James Williams

Thursday, October 26 2017 at 7:30PM

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39 Ditchling Road

James Williams

What's the talk about?

 There are many myths about the brain, but in our schools one of the most persistent is learning styles – the idea that there are a number of styles of learning, such as visual, aural or kinaesthetic – and that certain children respond better if teaching is directed towards their preferred learning style. Another, ‘brain gym’ is the idea that rubbing key parts of your body could wake your brain up or drinking water gives you energy.



Edumyths and brain myths abound – but why do people believe them? Why have we rejected Father Christmas, but cling on to the idea that we only use 10% of our brains? In this talk the origins of some of the more popular neuromyths are divulged and  we will explore brain belief systems, why we believe nonsense and how, sometimes, even direct evidence isn’t enough to convince people they are wrong.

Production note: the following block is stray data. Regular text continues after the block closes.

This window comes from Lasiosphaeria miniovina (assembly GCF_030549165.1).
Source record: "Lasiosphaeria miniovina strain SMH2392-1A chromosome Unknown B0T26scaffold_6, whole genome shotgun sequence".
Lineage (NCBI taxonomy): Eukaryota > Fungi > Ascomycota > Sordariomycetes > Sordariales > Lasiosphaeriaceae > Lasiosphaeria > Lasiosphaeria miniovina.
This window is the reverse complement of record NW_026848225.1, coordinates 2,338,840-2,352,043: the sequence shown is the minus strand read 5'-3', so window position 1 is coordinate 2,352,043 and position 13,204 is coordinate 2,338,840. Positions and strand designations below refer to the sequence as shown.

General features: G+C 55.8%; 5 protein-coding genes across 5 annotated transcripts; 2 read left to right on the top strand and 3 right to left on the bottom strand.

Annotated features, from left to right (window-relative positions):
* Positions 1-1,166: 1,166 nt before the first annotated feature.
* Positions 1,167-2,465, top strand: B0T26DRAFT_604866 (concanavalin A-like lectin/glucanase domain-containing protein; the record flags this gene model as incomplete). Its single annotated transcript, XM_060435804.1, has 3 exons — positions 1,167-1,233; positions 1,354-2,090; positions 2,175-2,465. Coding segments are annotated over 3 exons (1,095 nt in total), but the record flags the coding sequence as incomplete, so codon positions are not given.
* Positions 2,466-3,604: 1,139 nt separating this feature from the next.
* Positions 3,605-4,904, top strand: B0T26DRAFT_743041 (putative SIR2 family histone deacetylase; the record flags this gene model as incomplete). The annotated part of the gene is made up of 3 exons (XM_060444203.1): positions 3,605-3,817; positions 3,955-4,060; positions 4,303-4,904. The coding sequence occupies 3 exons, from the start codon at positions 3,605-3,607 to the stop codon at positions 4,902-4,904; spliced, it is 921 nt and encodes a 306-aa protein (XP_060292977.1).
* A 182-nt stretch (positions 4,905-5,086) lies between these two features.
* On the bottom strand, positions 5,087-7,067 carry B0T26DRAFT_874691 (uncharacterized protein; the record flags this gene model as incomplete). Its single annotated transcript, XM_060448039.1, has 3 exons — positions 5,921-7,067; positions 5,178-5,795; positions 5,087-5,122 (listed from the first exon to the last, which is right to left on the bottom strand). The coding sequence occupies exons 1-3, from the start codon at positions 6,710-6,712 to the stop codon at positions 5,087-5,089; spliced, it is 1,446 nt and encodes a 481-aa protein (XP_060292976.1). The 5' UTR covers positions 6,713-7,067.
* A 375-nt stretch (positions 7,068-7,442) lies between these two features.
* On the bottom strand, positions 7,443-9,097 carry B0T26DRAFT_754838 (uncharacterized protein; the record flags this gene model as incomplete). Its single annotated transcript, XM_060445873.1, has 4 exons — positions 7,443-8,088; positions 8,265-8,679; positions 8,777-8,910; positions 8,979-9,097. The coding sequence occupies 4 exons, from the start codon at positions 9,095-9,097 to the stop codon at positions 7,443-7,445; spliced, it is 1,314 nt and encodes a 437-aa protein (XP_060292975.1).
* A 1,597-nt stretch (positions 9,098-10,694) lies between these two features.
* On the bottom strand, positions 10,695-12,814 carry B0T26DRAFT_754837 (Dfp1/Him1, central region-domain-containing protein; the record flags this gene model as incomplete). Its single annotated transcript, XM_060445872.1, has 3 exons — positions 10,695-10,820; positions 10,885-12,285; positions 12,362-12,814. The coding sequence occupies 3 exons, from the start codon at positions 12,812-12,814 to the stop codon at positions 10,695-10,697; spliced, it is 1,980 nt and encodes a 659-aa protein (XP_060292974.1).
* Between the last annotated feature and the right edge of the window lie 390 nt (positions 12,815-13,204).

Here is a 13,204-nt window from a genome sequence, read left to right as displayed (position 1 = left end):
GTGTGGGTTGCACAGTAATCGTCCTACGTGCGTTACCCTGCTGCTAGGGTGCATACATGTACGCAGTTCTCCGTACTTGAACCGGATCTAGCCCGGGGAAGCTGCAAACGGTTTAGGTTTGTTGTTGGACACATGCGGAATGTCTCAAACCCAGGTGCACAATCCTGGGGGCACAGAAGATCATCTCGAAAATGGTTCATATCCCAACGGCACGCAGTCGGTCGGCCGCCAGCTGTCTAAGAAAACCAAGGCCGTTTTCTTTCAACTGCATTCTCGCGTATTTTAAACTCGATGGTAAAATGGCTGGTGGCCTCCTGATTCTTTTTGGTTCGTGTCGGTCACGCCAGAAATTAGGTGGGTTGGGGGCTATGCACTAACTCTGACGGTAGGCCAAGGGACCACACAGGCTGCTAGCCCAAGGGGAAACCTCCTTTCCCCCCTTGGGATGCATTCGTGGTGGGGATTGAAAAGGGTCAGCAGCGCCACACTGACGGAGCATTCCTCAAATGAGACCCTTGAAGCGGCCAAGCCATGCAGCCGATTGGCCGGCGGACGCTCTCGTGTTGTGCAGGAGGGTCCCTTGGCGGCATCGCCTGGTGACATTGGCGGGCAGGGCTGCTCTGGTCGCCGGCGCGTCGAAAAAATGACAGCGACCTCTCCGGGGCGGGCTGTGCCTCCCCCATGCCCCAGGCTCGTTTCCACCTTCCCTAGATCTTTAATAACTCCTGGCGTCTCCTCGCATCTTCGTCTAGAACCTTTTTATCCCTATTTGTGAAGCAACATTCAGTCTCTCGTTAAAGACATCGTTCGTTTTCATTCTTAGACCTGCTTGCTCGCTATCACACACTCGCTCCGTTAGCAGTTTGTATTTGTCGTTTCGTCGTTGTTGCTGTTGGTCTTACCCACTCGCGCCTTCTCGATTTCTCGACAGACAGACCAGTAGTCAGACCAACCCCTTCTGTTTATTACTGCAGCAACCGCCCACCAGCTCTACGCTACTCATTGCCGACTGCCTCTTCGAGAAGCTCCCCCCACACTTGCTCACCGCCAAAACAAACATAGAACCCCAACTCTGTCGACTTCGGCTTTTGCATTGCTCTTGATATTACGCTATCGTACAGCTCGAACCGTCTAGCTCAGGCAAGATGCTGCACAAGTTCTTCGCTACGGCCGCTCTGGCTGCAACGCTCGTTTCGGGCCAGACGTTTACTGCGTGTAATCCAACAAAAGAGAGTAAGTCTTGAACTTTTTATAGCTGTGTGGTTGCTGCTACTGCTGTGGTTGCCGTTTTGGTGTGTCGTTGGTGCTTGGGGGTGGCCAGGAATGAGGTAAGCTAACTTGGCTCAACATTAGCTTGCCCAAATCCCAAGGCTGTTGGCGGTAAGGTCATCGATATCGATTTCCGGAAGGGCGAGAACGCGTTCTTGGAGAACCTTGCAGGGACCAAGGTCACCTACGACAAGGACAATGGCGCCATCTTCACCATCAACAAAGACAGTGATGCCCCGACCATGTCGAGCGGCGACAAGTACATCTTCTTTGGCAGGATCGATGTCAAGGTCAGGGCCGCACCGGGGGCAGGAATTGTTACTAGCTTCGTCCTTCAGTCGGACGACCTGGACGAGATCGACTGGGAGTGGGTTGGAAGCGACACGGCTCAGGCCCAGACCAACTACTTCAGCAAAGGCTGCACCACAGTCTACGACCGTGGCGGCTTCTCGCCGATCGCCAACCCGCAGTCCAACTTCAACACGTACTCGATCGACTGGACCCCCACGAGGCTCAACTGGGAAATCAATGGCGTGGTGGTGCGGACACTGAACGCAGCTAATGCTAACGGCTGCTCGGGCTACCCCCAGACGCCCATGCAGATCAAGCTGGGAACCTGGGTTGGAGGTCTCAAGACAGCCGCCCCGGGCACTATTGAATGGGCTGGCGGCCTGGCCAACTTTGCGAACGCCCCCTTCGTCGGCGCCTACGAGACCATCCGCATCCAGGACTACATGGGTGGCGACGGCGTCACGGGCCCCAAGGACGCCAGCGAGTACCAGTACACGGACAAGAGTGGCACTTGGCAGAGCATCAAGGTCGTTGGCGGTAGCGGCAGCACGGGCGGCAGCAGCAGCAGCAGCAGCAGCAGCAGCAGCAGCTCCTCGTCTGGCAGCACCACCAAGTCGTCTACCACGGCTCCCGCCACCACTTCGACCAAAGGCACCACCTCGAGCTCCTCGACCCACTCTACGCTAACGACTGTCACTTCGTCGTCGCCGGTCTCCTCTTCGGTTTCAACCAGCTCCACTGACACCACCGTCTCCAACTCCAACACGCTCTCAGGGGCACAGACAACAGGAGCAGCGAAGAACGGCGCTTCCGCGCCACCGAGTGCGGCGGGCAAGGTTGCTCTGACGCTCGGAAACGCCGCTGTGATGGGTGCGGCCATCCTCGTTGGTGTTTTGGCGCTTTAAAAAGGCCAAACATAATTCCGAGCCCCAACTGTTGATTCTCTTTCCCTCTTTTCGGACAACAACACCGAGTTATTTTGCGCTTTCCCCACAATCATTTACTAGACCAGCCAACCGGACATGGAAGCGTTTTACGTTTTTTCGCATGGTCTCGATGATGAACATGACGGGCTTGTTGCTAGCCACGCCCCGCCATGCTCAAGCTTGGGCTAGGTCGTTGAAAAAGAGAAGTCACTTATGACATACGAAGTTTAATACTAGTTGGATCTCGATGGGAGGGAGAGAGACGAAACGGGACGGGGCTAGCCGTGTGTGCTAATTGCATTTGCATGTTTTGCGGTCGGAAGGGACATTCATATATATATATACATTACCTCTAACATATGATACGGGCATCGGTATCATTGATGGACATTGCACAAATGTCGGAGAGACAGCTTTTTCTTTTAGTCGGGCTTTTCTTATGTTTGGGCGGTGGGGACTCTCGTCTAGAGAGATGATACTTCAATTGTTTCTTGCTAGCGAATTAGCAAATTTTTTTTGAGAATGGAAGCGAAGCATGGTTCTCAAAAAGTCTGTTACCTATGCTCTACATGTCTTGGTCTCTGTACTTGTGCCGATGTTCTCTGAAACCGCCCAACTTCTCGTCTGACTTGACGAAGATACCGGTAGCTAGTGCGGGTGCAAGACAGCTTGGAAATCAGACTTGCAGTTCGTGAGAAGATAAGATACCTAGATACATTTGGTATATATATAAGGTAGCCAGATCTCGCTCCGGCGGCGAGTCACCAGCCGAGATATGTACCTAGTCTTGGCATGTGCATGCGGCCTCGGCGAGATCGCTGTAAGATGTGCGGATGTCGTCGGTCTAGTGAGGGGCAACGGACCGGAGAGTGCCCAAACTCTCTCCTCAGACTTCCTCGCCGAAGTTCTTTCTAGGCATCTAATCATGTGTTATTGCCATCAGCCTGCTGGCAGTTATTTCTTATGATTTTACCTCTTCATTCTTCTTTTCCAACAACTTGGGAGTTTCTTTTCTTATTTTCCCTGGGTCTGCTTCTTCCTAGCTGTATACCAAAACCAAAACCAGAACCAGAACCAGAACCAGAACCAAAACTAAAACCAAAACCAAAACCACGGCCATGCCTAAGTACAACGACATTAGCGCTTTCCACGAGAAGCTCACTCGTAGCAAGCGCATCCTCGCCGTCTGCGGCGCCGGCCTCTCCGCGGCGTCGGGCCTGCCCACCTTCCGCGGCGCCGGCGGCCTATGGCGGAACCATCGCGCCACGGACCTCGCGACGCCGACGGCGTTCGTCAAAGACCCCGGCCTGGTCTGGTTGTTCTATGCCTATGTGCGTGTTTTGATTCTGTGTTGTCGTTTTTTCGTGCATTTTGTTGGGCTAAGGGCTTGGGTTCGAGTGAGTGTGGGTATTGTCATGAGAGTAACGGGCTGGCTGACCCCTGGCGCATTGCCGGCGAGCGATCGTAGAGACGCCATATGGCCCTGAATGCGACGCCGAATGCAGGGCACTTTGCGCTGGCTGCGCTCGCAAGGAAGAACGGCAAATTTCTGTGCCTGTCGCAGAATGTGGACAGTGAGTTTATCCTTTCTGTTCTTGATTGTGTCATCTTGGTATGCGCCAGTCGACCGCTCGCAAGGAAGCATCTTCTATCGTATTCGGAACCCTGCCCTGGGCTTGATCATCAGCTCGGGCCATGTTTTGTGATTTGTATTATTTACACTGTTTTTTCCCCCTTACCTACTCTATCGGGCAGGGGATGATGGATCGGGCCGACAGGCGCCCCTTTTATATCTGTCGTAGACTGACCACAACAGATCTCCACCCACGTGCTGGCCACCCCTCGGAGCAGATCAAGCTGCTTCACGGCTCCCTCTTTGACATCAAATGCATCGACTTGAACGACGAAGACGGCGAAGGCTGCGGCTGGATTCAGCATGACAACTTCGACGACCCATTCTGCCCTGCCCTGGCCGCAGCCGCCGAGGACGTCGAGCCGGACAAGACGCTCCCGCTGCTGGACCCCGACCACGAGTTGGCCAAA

James Williams is a lecturer in education at the University of Sussex. He is regularly called upon as an education expert to provide commentary and interviews on a range of media from the BBC to ITV and local radio. He is a regular essayist for the Local Argus newspaper.


His research interests currently revolve around teachers and their knowledge and understanding of the nature of science' and the scientific method. He also researches the teaching of evolution and the issues surrounding creationism in schools.